In the new light and airy comedy from director Noah Baumbach, Mistress America, eighteen year-old Tracy (Lola Kirke) is a New York college freshman and she’s having a tough time fitting in. “You know what it’s like being at a party and you don’t know anyone,” Lola tells her mom (Kathryn Erbe) on a call. “It’s like that, all the time.”
Mom is about to marry a widower, and he has a daughter in New York. Wouldn’t it be good for Tracy if, between studies, she met up with her prospective older step-sister and got to know her? Tracy, who is finding that neither New York nor college is exactly what she expected, follows through on mom’s idea and makes a call. “Hi, this is Tracy Fishco,” Tracy begins. “My mom said I should call you. My mom is marrying your dad.”
Brooke (Greta Gerwig) is delighted to hear from her younger, soon-to-be step-sister. “We need a sleep-over party!” Brooke declares with the kind of enthusiasm that accompanies every idea that suddenly springs to her ever overactive mind. In fact, Brooke appears to be so continually busy as she whirls around the city that she hardly has time to notice that, in reality, she’s merely surviving and could possibly fall apart at any moment. The two women meet in Times Square, take an immediate liking to each other, and set off on a NYC adventure with the ever ebullient Brooke leading the way. Tracy, who has a talent for writing and is taking notes for a college paper she’ll eventually call Mistress America, observes of her older step-sister, “Her beauty was that rare kind that made you want to look like yourself and not like her.”
From there, Mistress America leaps off on a farcical journey that will take Brooke, Tracy and some accompanying college friends to Brooke’s ex-boyfriend’s home in Connecticut. Brooke hopes to pitch an idea regarding her plans for a future restaurant, and both the ex-boyfriend, Dylan (Michael Chernus) and his wife (Heather Lind) owe Brooke a financial big one.
Written by both director Baumbach and actor Gerwig, Mistress America runs for a brief eighty-four minutes, and time flies by. Why all of these oddball characters are together in the Connecticut house, with Brooke leading the way and Tracy observing it all, is something best discovered on your own. The complications build at a breakneck speed and much is very funny; its final act is played out with the rhythm of a perfectly timed and well directed farce as characters run through the house constantly firing accusatory zingers at each other until they eventually turn on young Tracy. In a truly odd and eccentric conclusion, all characters huddle together in the main room as though members of a new critic’s book club and discuss the freshman’s Mistress America essay, tearing its content to shreds and handing a stunned Tracy a list of literary questions to answer at her own convenience.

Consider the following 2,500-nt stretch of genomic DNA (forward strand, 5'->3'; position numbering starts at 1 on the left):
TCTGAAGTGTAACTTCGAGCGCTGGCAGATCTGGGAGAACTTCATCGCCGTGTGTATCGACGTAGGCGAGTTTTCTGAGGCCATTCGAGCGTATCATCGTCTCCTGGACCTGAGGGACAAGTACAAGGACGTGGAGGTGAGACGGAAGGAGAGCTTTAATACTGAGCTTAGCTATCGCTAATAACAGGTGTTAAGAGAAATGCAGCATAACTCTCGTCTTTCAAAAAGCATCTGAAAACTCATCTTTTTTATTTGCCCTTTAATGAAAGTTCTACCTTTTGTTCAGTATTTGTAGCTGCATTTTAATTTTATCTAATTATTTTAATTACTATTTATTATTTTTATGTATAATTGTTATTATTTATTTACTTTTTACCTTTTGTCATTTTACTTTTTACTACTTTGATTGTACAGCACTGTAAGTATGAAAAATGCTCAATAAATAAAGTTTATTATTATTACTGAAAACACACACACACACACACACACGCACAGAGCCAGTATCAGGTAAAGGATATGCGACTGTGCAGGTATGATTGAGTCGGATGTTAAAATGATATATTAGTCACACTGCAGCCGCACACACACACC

The strength of the film is in the casting, particularly with its two leads, Gerwig and newcomer Lola Kirke. With her flaky, dreamlike and often unpredictable style, Gerwig can’t help but attract you; she pulls you in. What we get to know of her character we generally like, at least at first, whether it’s her off-centered observations of her Catholic following geologist father – “It’s so weird that someone so into rocks is into Jesus” – or her views of monogamy for college freshmen. “There’s no adultery at eighteen,” she tells everyone younger than her in the car to Connecticut. “You should all be touching each other all the time.” But there are other things about her that show a potential unpleasant side, like the fact that she was probably one of those mean girls while at high-school or that she turns on Tracy for no particular reason and angrily declares that Tracy’s mother, whom she has yet to meet, is a slut and an atheist.
If you recall last year’s Gone Girl, you’ll remember the lasting impression left by Lola Kirke as the young trailer-trash petty thief with the southern accent. Here with her more subdued manner as lonely New York freshman Tracy, Kirke is a quietly effective balance to Gerwig’s hyper Brooke. Plus, she can deliver a funny line straight. After completing a sweat-inducing aerobics class on stationary bikes she tells Brooke, “I feel I just went swimming in my clothes.”
Ironically, the film doesn’t close well. Certain elements are wrapped neater than expected with a fade out that fizzles rather than concludes; in other words, it doesn’t quite arrive. Plus, because of its breezy, lightweight nature, if it wasn’t for the notes taken for this review, much would already be forgotten. But being in the company of Brooke and Tracy in NYC then together with the whole eccentric cast at the house in Connecticut as all elements merge is time entertainingly spent, even if much will already be evaporating from memory as you cross the parking lot.
MPAA Rating: R Length: 84 Minutes Overall Rating: 7 (out of 10)